Review: 'Angry Birds' - a 2016 attempt at a 2010 property
There's nothing unique about being a Disney fan. It's very easy to say you like something that was obviously meant to have mass appeal. So in my everlasting attempt to stand out, I decided that rather than become the billionth sale for Disney's big furry flick of the year, I'd try and vouch for the underdogs – those dark-horse films such as Rock Dog, Sly Cooper, and what we're discussing here: Angry Birds.
It's a lot harder to make a case for a movie when no-one has any expectations for it. It was like fighting a losing battle, but I was happy to at least give these some attention.
And now, the first of these films which I championed has been released! I was fortunate enough to see it on release weekend and I can say that the theater was definitely packed. Was this film the embodiment of perfection or did it leave something to be desired? Let's see.
The film is centered on Red, a large-eyebrowed, flightless bird living on the creatively named Bird Island. After an incident at a child's 'hatchday' (I swear I've heard this pun before) party, Red is sentenced to Anger Management classes.
It's here that we meet the other two characters; Chuck and Bomb. After a brief bit of interaction we're quickly introduced to the Pigs, who under the guise of being explorers, befriend the entire island except for Red. However, Red discovers the Pigs are not being honest, and realizes it's up to him to defend his home and stop the Pigs from whatever plot they have cooking.
They're not fleshed out. There's really no other way to put it. I was watching it and it was hard not to notice. They try to give the main character Red some depth with awkward, poorly-edited flashbacks, which are sometimes out of context with the scene. These fail and seem shoehorned in, in some desperate attempt to humanize the unlikable protagonist. It doesn't help the opening scene of the movie has the audience not being on Red's side, though it helps to set up the plot.
Chuck and Bomb don't have much going on, either. Chuck stays basically the same throughout; Bomb has an interesting but underdeveloped arc. One tone this movie tries to convey is that Anger doesn't always need to be repressed, and in the right situations, it is allowed. With the entire island reflecting much of children's media in its constant, wide-eyed cheeriness, it's easy to see what could've made for some social commentary. As you may expect, it doesn't go further than that.
Recently there's been a trend to make the main character despised (this movie and The Nut Job). It's not easy to do right, but it can be done. I like to think of Ash from Fantastic Mr. Fox; he isn't the nicest character, and he's incredibly selfish, but these problems derive from insecurities which we don't discover until later. With Red, we get such obvious mentions that he's an orphan with big eyebrows that it just feels synthetic. Nothing about the emotion feels real.
I'm still getting used to relaying my thoughts into a somewhat structured 'review', and this film doesn't really help. The highlights of the film are some adult jokes (the adults in my theater died laughing until they realized they had kids with them), and pretty great-looking animation! As well as a good voice role for Peter Dinklage, who does an excellent job. But the negatives far outweigh the positives. The screenplay could've used a few more rewrites; it is not finished. Editing and scene transitions were so rushed and forced that at times I felt embarrassed to be watching.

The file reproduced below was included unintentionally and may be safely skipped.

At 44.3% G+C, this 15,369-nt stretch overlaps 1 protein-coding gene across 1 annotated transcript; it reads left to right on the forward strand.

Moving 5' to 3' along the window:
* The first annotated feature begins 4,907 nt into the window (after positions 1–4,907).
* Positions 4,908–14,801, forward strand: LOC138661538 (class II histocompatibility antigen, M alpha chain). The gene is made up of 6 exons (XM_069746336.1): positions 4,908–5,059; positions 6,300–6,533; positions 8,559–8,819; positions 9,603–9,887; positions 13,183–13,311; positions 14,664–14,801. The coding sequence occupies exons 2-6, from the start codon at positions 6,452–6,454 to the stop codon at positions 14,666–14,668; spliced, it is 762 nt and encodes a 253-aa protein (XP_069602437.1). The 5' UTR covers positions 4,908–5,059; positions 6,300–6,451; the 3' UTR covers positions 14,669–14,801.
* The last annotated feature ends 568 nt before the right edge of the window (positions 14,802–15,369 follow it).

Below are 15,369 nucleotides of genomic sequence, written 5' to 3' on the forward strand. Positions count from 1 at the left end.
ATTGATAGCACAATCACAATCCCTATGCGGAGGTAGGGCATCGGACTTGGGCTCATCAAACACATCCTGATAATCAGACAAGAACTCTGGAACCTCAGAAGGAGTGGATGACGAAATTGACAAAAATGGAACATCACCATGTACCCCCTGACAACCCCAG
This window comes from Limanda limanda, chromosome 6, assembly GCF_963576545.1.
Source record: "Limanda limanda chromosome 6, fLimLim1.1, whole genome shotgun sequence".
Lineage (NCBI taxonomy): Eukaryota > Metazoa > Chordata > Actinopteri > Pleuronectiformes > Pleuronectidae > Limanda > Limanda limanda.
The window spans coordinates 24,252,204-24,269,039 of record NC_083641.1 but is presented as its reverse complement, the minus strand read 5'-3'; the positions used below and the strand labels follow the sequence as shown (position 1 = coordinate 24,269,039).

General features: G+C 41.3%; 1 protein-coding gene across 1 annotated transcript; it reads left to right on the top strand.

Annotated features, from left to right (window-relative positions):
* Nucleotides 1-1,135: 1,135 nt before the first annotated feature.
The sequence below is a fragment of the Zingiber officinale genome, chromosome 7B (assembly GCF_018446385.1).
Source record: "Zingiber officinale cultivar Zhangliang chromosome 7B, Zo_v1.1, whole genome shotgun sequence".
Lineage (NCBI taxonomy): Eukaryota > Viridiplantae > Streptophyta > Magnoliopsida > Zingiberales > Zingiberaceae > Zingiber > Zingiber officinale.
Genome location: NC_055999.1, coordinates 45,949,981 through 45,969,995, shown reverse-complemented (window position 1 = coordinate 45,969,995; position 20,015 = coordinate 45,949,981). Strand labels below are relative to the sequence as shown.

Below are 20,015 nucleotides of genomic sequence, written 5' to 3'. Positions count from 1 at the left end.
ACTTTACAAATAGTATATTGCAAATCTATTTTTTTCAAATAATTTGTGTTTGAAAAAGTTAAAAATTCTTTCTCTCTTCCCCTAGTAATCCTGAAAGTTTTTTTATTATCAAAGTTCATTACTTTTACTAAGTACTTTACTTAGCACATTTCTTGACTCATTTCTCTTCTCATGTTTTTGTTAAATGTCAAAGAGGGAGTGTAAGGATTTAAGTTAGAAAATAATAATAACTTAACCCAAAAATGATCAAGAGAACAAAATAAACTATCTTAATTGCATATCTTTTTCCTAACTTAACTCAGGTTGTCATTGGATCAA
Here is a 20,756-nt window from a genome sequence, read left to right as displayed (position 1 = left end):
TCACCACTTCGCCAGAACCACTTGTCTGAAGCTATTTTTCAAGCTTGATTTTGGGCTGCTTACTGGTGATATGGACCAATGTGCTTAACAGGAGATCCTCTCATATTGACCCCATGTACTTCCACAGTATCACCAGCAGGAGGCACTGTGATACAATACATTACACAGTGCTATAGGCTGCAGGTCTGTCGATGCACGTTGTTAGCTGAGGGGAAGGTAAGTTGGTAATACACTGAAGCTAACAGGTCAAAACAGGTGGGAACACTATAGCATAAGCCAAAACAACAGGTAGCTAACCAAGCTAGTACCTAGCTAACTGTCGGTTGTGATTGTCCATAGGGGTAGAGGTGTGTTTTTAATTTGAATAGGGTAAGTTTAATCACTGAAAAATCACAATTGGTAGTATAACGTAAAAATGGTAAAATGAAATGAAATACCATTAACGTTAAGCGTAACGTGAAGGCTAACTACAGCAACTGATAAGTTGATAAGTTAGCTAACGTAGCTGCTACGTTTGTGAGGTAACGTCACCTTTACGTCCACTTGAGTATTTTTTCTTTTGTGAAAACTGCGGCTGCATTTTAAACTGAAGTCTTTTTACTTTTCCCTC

Is this a bad movie though? Perhaps to some. It's incredibly awkward when these characters say modern phrases (though this is limited to the Pigs who are more advanced than the Birds, it doesn't make it any less off-putting), or the inexplicable dance scene with one character as others look on. These are so cliche and prevalent in modern animated movies, and I can't figure out why. I can keep pointing out little things, like Red's good design, or how the theme from Matoma is barely used, yet repetitive enough that you won't miss anything by not hearing the full song.
Little things are all you can point out for this movie. There's basically zero cohesion, the character bonds aren't great, and the central conflict with the Pigs feels flawed. If you don't have a basic knowledge of the game, you'll probably be confused as to why the Pigs want the eggs considering it comes up for the first time out of nowhere. It's not well-established, which is fine. Make it a mystery! Except the audience doesn't know either, so the first scene where it's not-very-subtly hinted at is a big diversion from the story.
Another thing this film fails at is subtlety. The puns… no. They start fine and chuckle-worthy, but quickly become a cringe-fest. The background humor is also worth mentioning, with silly little gags for parents who can read faster than their kids, with things like "Fifty Shades of Green" in the background of the Pigs' ship, or the "Shell Yes" sign in the crowd of Pigs. It'd be nice if the care to place these Easter 'eggs' had been implemented when making the plot of the movie… but, oh well.
Despite my hopes that this would be a good movie, it's far from it. But it's not the worst thing ever either. If you need a number rating, I'd say a light 5/10. See the movie for some of the jokes, Peter Dinklage, and the animation. You won't remember it much afterwards though.
This will surely make Crossie happy. But never mind: I've got more films to look forward to, they can only (hopefully) go up from here.
On a positive note… Zootopia comes to DVD June 7th. Then I'll finally be seeing it.